I'm requesting a new logo pic, although the Core i7 pic is correct for this generation of chip, it does not represent the entire lineup so if anyone can find a good one and post it up it would be greatly appreciated.Matthew Smith (talk) 03:09, 20 August 2012 (UTC)

    Just noticed it was moved over to the Sandy Bridge page. Not sure what the point is, given that Ivy has its own page in the first place.--Azul120 (talk) 17:01, 6 September 2012 (UTC) 1. Agree - revert. This article has been lobotomized for no good reason. Sandy Bridge and Ivy Bridge is different enough to warrant separate articles. We already discussed that above. Thue (talk) 18:03, 6 September 2012 (UTC) 1. 1.1. I don't mind the "brand name table" (Core iX, Pentium, etc.), and would even kind of welcome it for the pages from Nehalem to Sandy Bridge.--Azul120 (talk) 21:48, 6 September 2012 (UTC) Yeah, there seems to have been an enormous amount of successive micro-edits from Arndbergmann and Matthew Anthony Smith in the past couple days (although from what I've seen Matthew Anthony Smith's edits mostly seems to be reverting vandalism and small bits of cleanup). It seriously worries me that Arndbergmann has cut the article from 28,814 bytes to 15,553 bytes over the course of 3 minute...

    • x86 Microarchitectures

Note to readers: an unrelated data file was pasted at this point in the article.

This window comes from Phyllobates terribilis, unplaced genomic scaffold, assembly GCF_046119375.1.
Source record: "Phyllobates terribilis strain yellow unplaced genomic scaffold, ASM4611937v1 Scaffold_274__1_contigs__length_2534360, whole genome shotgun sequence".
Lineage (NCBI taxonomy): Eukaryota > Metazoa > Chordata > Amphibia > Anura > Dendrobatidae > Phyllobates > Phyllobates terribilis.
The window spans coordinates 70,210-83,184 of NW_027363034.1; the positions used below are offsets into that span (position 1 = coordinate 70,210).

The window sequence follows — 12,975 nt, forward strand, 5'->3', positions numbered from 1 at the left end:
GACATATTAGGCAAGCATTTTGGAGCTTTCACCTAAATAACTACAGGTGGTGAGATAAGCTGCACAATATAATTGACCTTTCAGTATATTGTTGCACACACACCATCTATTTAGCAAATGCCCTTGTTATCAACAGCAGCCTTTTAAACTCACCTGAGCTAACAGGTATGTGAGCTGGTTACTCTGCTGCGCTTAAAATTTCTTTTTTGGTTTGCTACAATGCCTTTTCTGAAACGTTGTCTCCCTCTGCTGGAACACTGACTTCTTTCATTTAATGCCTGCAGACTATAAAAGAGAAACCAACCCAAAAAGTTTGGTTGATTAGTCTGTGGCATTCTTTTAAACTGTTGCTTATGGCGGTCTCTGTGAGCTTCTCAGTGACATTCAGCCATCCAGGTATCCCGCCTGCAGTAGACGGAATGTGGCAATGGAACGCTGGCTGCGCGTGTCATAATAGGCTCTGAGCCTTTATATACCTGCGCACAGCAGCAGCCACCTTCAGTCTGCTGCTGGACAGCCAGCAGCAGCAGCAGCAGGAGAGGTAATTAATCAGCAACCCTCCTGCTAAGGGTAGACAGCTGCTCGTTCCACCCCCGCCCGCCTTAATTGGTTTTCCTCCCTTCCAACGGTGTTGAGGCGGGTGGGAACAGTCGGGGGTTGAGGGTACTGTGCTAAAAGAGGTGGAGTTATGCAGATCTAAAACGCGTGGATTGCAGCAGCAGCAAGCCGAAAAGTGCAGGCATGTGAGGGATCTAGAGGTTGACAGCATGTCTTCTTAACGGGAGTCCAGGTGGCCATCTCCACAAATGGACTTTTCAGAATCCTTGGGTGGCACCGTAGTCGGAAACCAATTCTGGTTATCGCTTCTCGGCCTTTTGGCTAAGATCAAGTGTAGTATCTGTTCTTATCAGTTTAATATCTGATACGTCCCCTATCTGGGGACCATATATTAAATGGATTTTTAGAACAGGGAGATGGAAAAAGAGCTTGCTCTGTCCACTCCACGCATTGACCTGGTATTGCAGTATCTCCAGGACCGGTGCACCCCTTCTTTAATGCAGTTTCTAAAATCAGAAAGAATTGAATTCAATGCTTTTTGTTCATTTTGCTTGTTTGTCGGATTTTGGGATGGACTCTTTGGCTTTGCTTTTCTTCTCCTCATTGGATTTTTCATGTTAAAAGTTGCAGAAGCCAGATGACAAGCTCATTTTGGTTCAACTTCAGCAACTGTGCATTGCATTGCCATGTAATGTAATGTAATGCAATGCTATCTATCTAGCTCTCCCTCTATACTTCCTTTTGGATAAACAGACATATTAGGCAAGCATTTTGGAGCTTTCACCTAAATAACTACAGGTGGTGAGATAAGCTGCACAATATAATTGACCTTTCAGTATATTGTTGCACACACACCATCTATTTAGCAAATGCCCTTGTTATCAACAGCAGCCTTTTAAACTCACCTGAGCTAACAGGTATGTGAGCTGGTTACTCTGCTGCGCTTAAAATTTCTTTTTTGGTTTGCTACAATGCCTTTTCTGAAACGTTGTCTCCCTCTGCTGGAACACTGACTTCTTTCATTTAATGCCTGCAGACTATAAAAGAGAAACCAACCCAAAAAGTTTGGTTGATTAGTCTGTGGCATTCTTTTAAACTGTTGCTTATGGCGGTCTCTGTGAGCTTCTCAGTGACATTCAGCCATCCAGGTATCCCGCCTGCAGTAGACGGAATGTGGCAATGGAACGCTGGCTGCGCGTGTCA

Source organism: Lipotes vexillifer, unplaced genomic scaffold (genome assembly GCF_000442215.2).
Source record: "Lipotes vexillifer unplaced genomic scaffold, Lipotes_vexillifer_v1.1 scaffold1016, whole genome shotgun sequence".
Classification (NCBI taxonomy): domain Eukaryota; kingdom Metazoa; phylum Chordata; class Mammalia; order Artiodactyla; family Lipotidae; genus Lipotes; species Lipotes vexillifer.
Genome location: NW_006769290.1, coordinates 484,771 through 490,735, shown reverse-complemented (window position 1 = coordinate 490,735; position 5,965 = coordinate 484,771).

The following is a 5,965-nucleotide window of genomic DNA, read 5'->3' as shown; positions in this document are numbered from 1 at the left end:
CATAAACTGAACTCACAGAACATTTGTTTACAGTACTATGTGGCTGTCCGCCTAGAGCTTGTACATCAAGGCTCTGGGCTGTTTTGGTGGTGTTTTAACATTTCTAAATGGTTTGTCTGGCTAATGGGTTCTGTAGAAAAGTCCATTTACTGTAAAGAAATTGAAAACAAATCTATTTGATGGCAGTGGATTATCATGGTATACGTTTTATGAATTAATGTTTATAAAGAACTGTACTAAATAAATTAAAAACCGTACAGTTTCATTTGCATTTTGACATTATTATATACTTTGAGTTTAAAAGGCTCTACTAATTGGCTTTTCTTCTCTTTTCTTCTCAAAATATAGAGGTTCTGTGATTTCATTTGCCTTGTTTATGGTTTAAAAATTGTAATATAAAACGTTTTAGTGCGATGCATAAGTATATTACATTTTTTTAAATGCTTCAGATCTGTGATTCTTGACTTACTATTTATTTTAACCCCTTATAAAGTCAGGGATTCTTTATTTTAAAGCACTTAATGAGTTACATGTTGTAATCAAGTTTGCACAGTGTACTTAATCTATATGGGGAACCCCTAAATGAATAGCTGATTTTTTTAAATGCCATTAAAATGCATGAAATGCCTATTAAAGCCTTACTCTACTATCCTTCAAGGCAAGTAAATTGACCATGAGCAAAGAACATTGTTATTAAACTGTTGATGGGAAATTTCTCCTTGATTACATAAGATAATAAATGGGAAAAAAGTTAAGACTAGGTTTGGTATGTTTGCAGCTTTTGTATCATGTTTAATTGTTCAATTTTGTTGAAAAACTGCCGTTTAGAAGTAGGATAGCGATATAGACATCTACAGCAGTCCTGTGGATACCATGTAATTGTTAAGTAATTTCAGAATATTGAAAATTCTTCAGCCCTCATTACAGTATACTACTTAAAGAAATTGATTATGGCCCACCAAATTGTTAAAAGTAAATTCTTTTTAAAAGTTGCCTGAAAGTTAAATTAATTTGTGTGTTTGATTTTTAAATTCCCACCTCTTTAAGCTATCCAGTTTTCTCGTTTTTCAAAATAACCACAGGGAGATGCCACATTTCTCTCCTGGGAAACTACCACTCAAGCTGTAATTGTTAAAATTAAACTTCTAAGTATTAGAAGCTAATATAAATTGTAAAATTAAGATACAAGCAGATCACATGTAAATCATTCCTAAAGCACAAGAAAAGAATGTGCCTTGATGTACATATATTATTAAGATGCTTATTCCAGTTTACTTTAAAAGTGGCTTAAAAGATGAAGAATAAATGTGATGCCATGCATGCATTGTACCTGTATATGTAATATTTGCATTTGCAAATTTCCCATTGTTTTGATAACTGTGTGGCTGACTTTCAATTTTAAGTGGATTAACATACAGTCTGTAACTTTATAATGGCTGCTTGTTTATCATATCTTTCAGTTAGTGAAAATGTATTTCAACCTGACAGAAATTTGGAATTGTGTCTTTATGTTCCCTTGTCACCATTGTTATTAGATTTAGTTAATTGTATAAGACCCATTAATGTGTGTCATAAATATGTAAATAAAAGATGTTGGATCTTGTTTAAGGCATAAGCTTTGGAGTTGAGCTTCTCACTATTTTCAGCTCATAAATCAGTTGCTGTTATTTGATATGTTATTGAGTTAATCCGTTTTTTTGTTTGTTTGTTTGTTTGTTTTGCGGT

• Other Microarchitectures
    • See Also


    8086 1. first x86 processor; initially a temporary substitute for the iAPX 432 to compete with Motorola, Zilog, and National Semiconductor and to top the successful Z80. 8088 version, with an 8-bit bus, used in the original IBM Personal Computer. 186 1. included a DMA controller, interrupt controller, timers, and chip select logic. A small number of additional instructions. The 80188was a version with an 8-bit bus. 286 1. first x86 processor with protected modeincluding segmentation based vir...


    i386 1. first 32-bit x86processor. Introduced paging on top of segmentation which is the most commonly used memory protection technology in modern operating systems ever since. Many additional powerful and valuable new instructions. i486 1. Intel's second generation of 32-bit x86processors, introduced built-in floating point unit (FPU), 8 KB on-chip L1 cache, and pipelining. Faster per MHz than the 386. Small number of new instructions. P5 1. original Pentium microprocessors, first x86 proces...